Groaning, he got into bed and put a pillow over his head. Luckily, he was far too tried and drifted off quickly.

His phone alarm clock broke into Bradley’s dreamless sleep. He reached out and turned it off before rolling over and snuggling back down. He awoke suddenly minutes later and hurried out of the bed, nearly tripping in his desperation. Flying through his morning routine and skipping breakfast, he dashed out of the house and into his ancient red Mini.

Driving, he had no other thoughts other than to get to work on time and he did barely make it. Dropping into his chair, he dragged a few breaths of stale, coffee scent air then cracked open the window next to his desk. He spent a few moments straighten his black tie, white crinkled shirt and trying to flatten down his mop of blond hair.

‘Morning, Brad.’

He brought his hand down and nodded at Mark, the only real friend he had in this Hell hole.

‘Sleep okay? Looks like you didn’t,’ Mark chucked.

‘I think someone moved in next door,’ Bradley began.

‘Oh yeah?’

‘They have a baby,’ he finished.

‘Damn. Unlucky. When my neighbour had her brat it kept me up all night too. You’re going to have to invest in some ear plugs, my friend,’ Mark stated and patted Bradley on the shoulder.

Mark walked to his own desk, which was behind Bradley’s and began shuffling papers around. Bradley nodded and looked down at his clutched desk. Too much work with left over from yesterday and he knew today’s would have to wait.

‘Hey, you coming to the pub tonight?’ Mark called out.

‘Maybe,’ Bradley replied over his shoulder then threw himself into his job.

 

Work done for the day, Bradley couldn’t talk himself out of going to the pub even though he didn’t feel like it. He sank into a plush sofa that felt too hard and still stank of cig smoke though the ban had been years ago. He nursed his pint and thought about all the trouble he was going to be in on Monday. He couldn’t risk getting fired; there were too many outstanding bills of his grandfather’s left to pay. Someone brought another round just as he had finished his first and he couldn’t refuse a free drink.

It was late by the time he left, the sky was dark with clouds and no stars or moon peered down. Bradley got into his car, sure he was over the limit as he put the key in. He drove back straight enough, with the street lamps flashing by like a count down. A light rain started falling as he pulled up outside his house.

Getting out, he wobbled up to the terrace house on the end and let himself in. He stumbled in the dark upstairs and into his bedroom. There he threw himself on the bed, grabbing pillows and blankets to wrap himself in. He was fast sleep when the crying began.

In the morning, his head hurt so much, it took him a while to clock the sounds of crying coming from the wall. He sat in the living room, sipping too hot coffee and regretting last night. He put a hand to his head and thought about the fact he could have gone into work and tried to catch up on everything. The baby screamed.

‘Shut up!’ he yelled and almost threw his coffee at the wall.

Instead, he splashed it down and stormed to the front door. Opening it, he walked out and around to the gate of the next house, he went through and was at the front door before he realised that the front bay windows were boarded up and so was the front door. A for sale sign stuck up from the front fence and the street was as silent as ever.

Unclenching his hands, Bradley looked about confused then quickly left. Going through his house, he went out the back door and looked over the wired fence that divided the two gardens. He could clearly see the boarded up back door and windows of the house next door. Wondering what was going on, he went back in then out onto the street once more. Maybe a neighbour had had a baby and the noise was carrying a lot?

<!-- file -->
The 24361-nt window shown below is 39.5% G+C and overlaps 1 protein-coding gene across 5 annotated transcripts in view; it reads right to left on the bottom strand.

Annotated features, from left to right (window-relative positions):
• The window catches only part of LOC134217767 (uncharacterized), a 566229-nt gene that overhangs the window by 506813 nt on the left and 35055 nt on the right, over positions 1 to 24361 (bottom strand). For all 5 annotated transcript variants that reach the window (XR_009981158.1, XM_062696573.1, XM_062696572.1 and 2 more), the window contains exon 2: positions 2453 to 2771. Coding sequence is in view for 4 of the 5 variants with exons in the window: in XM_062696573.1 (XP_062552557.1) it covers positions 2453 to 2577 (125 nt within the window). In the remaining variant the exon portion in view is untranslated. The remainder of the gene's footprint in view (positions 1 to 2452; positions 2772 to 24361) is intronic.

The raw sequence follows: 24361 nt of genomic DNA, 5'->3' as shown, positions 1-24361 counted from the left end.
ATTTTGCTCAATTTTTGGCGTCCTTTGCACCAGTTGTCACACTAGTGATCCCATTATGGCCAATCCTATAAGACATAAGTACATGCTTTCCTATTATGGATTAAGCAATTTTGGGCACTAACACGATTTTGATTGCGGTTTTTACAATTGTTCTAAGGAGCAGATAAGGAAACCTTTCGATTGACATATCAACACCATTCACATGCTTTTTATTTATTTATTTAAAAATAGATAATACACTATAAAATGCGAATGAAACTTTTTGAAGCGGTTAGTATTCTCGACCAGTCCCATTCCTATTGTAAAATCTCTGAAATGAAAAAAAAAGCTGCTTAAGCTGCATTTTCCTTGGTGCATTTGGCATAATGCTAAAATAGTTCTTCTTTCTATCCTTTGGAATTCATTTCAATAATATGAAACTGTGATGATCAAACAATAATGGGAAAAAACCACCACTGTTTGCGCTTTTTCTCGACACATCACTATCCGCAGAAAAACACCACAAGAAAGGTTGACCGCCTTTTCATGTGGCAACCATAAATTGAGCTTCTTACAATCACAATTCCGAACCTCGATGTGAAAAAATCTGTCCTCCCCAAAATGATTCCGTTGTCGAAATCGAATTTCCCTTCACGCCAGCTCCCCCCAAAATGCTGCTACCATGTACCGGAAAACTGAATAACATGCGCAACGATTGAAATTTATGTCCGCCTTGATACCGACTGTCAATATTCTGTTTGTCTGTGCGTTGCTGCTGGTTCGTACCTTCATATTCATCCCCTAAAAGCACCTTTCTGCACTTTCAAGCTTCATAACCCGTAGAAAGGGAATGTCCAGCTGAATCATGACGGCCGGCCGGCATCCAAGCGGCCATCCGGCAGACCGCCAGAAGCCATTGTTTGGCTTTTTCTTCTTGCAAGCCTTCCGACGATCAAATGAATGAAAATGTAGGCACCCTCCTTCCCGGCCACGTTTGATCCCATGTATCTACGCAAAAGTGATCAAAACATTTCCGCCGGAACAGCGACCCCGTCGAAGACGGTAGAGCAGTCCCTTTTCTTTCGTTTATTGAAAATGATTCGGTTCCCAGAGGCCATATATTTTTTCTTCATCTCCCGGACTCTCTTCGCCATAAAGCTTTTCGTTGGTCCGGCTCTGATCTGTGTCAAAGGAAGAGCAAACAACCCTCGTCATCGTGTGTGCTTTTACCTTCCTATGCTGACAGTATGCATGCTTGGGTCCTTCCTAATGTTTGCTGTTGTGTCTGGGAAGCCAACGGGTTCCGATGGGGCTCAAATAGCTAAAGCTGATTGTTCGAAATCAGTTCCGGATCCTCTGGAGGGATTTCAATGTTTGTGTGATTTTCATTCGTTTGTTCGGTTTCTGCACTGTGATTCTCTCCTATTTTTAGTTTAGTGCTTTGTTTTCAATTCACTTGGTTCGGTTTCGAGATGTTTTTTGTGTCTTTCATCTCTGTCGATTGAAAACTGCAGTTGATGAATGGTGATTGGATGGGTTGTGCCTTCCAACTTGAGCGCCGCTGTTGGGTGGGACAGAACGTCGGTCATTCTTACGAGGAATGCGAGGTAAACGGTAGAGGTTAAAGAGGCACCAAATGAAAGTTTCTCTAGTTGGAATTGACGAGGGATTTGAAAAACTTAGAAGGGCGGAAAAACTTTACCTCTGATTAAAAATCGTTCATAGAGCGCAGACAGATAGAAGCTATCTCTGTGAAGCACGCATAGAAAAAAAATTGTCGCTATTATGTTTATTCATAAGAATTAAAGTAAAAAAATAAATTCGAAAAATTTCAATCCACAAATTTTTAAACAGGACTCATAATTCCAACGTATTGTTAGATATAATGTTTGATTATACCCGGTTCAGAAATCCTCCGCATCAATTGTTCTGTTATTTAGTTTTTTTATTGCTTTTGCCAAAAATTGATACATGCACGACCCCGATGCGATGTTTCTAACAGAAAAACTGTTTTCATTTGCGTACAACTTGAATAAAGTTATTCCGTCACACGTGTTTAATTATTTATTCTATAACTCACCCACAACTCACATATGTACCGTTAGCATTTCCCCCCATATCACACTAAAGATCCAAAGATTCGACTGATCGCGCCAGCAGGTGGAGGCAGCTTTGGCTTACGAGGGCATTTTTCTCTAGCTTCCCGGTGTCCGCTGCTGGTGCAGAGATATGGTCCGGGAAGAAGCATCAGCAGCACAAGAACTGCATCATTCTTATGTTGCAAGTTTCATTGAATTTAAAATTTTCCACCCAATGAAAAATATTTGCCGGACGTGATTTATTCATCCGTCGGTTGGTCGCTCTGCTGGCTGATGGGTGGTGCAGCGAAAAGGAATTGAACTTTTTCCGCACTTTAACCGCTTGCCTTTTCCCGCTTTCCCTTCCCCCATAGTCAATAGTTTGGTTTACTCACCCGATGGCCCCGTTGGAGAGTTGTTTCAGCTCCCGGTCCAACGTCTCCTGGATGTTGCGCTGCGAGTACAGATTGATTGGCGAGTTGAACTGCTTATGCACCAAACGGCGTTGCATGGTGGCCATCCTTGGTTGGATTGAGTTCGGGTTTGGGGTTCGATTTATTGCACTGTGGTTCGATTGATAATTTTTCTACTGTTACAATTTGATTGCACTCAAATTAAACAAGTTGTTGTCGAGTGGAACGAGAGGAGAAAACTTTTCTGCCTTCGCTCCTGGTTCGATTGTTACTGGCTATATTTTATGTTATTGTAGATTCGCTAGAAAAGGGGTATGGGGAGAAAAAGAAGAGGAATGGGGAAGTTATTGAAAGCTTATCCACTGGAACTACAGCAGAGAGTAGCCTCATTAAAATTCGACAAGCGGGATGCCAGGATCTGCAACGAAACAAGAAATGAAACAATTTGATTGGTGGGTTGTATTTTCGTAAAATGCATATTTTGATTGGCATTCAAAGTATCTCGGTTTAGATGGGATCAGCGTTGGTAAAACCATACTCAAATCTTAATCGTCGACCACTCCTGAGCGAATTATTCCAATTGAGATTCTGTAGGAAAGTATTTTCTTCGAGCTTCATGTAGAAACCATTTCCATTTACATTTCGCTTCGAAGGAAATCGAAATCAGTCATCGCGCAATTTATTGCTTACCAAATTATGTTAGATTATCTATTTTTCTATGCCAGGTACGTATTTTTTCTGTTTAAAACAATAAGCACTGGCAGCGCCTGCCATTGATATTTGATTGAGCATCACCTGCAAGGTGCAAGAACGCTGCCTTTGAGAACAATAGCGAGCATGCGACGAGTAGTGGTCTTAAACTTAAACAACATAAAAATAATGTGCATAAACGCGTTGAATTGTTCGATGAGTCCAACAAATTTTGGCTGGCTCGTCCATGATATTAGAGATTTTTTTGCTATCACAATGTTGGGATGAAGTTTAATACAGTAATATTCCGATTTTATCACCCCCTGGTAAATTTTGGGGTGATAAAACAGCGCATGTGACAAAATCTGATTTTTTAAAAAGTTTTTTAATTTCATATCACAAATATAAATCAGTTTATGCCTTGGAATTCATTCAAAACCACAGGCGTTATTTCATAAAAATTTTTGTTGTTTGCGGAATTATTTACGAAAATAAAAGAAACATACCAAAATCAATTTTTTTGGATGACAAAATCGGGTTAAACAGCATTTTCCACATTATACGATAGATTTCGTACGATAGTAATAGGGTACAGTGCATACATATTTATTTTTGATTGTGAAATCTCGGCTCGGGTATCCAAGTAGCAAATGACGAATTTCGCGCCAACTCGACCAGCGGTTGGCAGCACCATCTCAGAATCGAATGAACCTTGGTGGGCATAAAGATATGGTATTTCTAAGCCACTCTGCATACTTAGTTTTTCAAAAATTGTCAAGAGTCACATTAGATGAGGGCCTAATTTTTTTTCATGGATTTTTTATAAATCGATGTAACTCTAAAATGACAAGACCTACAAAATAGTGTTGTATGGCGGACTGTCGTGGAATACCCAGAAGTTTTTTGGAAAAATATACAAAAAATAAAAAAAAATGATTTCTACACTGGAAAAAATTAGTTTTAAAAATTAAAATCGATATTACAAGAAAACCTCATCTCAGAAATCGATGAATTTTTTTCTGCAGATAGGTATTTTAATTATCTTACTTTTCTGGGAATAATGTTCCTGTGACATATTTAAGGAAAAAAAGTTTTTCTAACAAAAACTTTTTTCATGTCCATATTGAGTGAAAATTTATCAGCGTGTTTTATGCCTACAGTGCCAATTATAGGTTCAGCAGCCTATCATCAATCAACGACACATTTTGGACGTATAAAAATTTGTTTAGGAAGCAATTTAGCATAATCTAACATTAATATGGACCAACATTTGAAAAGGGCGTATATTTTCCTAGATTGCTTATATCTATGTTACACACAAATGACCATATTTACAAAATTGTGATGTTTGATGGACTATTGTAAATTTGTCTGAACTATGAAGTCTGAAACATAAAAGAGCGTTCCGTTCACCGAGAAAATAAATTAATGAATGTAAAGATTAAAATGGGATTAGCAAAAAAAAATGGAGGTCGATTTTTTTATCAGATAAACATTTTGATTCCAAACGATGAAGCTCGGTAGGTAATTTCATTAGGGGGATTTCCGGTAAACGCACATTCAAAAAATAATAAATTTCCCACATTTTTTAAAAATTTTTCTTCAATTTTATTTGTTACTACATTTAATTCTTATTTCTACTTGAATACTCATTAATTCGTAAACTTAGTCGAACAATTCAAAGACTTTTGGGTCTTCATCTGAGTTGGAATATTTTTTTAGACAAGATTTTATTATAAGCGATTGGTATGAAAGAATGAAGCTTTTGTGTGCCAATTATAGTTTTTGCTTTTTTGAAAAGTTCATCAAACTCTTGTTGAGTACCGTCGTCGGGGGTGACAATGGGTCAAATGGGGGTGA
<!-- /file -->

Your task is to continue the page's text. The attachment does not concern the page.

Undecided, he went back in and spent the day being too hungover to do much else. As evening came through, he heard the crying of a baby once more. Getting up, he went to the living room wall and really listened. The noise was just too loud and there could be no doubt it was coming from next door.

Maybe, squatters got in somehow? He thought.

Grabbing the phone he dialled the police and told them what he now believed.

‘I’ll send someone around as soon as I can,’ the too cheery female voice on the other end replied.

Bradley hung up and turned the TV on to block out the noise.

The knocking at his door came hours later and it was now dark outside. Bradley let the two male officers in and told them about the baby crying. Together they went to the front then the back of the house, looking for away in. The wooden board was nailed down too well and no corner had come away at any of the doors or windows. There was no access inside.

‘Maybe it’s an animal they left behind?’ one of the officers suggested.

‘I don’t know,’ Bradley replied, ‘I’ve been here four years now and before that it must have been empty for about six years or so…would a pet survive that long?’

‘No,’ the other policemen put in, ‘it could be a wild animal that has got stuck though. We’ll get the RSPCA and come back tomorrow.’

‘It just doesn’t sound like an animal though…’ Bradley muttered as the cops left.

He went back inside and got into bed. As soon as his head touched the pillow the crying started again. Growling, Bradley put the other pillow over his face and tried to ignore it.

Finally the morning arrived. He awoke, sore eyed and tried as if he’d had another night drinking. The sound of hammering and a drill buzzed through his head. Scrambling up, he threw on some clothes and rushed outside. A police car, an RSPCA van and a locksmith’s van were parked outside.

He looked across and saw a burly man removing the board over the front door. Two different police men and a female animal inspector were standing next to the gate, watching him work. Bradley eager though he was to join them, decided to stay where he was and just watch. Soon the locksmith had gotten in and they all entered the building.